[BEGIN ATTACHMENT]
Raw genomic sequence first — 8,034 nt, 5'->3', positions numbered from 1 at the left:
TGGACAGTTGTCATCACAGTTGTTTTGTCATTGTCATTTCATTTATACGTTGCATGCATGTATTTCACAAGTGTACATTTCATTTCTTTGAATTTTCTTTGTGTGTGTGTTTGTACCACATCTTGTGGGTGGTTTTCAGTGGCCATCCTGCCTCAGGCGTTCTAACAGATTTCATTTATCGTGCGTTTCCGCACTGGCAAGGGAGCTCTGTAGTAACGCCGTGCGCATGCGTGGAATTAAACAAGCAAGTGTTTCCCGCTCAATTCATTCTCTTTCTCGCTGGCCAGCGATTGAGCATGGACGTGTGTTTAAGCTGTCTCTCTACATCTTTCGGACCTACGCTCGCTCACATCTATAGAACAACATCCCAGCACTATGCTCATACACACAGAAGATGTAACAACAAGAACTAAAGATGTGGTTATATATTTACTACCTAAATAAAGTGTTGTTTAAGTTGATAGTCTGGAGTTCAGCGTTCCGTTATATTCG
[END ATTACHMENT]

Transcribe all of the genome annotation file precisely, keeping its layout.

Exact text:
Raw genomic sequence first — 8,034 nt, 5'->3', positions numbered from 1 at the left:
TGGACAGTTGTCATCACAGTTGTTTTGTCATTGTCATTTCATTTATACGTTGCATGCATGTATTTCACAAGTGTACATTTCATTTCTTTGAATTTTCTTTGTGTGTGTGTTTGTACCACATCTTGTGGGTGGTTTTCAGTGGCCATCCTGCCTCAGGCGTTCTAACAGATTTCATTTATCGTGCGTTTCCGCACTGGCAAGGGAGCTCTGTAGTAACGCCGTGCGCATGCGTGGAATTAAACAAGCAAGTGTTTCCCGCTCAATTCATTCTCTTTCTCGCTGGCCAGCGATTGAGCATGGACGTGTGTTTAAGCTGTCTCTCTACATCTTTCGGACCTACGCTCGCTCACATCTATAGAACAACATCCCAGCACTATGCTCATACACACAGAAGATGTAACAACAAGAACTAAAGATGTGGTTATATATTTACTACCTAAATAAAGTGTTGTTTAAGTTGATAGTCTGGAGTTCAGCGTTCCGTTATATTCG